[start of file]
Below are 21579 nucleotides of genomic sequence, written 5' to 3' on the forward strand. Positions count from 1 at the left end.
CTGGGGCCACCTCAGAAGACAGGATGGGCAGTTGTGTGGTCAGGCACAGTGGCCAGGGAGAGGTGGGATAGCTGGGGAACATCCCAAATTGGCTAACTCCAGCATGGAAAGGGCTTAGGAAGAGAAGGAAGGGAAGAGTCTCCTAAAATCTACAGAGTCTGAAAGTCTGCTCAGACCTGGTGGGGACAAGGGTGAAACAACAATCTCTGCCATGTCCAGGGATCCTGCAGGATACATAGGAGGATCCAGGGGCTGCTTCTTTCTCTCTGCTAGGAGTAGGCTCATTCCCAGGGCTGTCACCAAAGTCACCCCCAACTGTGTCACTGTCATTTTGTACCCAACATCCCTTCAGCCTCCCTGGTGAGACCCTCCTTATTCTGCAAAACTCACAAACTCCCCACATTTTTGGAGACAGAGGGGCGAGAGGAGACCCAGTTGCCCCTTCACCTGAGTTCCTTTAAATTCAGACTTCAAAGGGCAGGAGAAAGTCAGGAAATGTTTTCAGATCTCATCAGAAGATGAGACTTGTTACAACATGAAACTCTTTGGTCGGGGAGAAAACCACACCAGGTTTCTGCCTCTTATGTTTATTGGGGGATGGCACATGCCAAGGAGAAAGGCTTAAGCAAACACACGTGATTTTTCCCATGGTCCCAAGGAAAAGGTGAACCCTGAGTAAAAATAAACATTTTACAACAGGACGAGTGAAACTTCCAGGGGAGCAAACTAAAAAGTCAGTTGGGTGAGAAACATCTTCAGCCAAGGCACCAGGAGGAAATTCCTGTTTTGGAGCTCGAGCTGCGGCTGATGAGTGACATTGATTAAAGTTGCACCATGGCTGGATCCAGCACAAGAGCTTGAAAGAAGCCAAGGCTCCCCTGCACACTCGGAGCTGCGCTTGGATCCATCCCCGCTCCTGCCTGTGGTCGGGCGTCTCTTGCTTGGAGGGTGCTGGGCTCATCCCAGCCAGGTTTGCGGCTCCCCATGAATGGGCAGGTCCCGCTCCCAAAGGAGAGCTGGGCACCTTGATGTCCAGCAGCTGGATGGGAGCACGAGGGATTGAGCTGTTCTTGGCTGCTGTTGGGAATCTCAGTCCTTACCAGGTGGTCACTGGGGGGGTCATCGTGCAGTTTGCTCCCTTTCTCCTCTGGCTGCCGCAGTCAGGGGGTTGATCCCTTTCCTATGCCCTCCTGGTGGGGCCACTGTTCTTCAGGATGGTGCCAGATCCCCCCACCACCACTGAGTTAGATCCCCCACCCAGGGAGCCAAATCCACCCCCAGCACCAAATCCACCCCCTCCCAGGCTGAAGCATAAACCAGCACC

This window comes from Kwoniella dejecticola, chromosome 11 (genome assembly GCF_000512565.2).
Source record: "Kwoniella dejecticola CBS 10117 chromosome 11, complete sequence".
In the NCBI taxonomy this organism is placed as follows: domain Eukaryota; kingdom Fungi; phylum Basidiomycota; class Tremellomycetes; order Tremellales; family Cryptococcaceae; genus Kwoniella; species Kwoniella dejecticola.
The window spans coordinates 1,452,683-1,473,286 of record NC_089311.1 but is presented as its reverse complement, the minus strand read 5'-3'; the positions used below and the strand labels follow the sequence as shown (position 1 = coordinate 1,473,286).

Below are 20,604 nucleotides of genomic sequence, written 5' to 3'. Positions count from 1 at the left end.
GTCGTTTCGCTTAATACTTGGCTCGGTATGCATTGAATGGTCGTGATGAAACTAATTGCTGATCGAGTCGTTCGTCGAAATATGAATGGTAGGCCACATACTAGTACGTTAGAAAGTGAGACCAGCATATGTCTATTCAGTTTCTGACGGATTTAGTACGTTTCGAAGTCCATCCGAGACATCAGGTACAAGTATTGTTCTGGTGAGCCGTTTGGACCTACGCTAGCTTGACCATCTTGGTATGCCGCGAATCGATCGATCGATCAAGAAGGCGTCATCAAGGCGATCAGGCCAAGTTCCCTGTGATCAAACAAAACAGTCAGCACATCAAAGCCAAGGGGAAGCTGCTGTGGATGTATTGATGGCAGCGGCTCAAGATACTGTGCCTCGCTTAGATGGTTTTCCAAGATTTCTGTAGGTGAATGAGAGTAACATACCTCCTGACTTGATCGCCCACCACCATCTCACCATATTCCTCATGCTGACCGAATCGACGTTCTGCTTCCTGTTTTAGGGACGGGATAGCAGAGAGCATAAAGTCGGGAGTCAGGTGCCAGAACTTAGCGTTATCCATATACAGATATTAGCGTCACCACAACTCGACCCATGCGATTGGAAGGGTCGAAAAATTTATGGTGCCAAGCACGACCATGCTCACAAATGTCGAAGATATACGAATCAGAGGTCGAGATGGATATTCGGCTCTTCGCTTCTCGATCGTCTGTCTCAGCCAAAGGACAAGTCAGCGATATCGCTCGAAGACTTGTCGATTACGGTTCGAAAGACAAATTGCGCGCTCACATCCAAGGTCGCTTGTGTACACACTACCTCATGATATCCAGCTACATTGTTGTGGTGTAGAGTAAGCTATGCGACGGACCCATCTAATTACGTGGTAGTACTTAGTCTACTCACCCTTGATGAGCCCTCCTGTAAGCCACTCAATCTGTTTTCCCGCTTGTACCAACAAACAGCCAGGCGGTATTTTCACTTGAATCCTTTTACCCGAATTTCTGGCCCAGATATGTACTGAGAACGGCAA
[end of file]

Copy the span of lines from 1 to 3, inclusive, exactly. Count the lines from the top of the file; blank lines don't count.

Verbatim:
Below are 21579 nucleotides of genomic sequence, written 5' to 3' on the forward strand. Positions count from 1 at the left end.
CTGGGGCCACCTCAGAAGACAGGATGGGCAGTTGTGTGGTCAGGCACAGTGGCCAGGGAGAGGTGGGATAGCTGGGGAACATCCCAAATTGGCTAACTCCAGCATGGAAAGGGCTTAGGAAGAGAAGGAAGGGAAGAGTCTCCTAAAATCTACAGAGTCTGAAAGTCTGCTCAGACCTGGTGGGGACAAGGGTGAAACAACAATCTCTGCCATGTCCAGGGATCCTGCAGGATACATAGGAGGATCCAGGGGCTGCTTCTTTCTCTCTGCTAGGAGTAGGCTCATTCCCAGGGCTGTCACCAAAGTCACCCCCAACTGTGTCACTGTCATTTTGTACCCAACATCCCTTCAGCCTCCCTGGTGAGACCCTCCTTATTCTGCAAAACTCACAAACTCCCCACATTTTTGGAGACAGAGGGGCGAGAGGAGACCCAGTTGCCCCTTCACCTGAGTTCCTTTAAATTCAGACTTCAAAGGGCAGGAGAAAGTCAGGAAATGTTTTCAGATCTCATCAGAAGATGAGACTTGTTACAACATGAAACTCTTTGGTCGGGGAGAAAACCACACCAGGTTTCTGCCTCTTATGTTTATTGGGGGATGGCACATGCCAAGGAGAAAGGCTTAAGCAAACACACGTGATTTTTCCCATGGTCCCAAGGAAAAGGTGAACCCTGAGTAAAAATAAACATTTTACAACAGGACGAGTGAAACTTCCAGGGGAGCAAACTAAAAAGTCAGTTGGGTGAGAAACATCTTCAGCCAAGGCACCAGGAGGAAATTCCTGTTTTGGAGCTCGAGCTGCGGCTGATGAGTGACATTGATTAAAGTTGCACCATGGCTGGATCCAGCACAAGAGCTTGAAAGAAGCCAAGGCTCCCCTGCACACTCGGAGCTGCGCTTGGATCCATCCCCGCTCCTGCCTGTGGTCGGGCGTCTCTTGCTTGGAGGGTGCTGGGCTCATCCCAGCCAGGTTTGCGGCTCCCCATGAATGGGCAGGTCCCGCTCCCAAAGGAGAGCTGGGCACCTTGATGTCCAGCAGCTGGATGGGAGCACGAGGGATTGAGCTGTTCTTGGCTGCTGTTGGGAATCTCAGTCCTTACCAGGTGGTCACTGGGGGGGTCATCGTGCAGTTTGCTCCCTTTCTCCTCTGGCTGCCGCAGTCAGGGGGTTGATCCCTTTCCTATGCCCTCCTGGTGGGGCCACTGTTCTTCAGGATGGTGCCAGATCCCCCCACCACCACTGAGTTAGATCCCCCACCCAGGGAGCCAAATCCACCCCCAGCACCAAATCCACCCCCTCCCAGGCTGAAGCATAAACCAGCACC

This window comes from Kwoniella dejecticola, chromosome 11 (genome assembly GCF_000512565.2).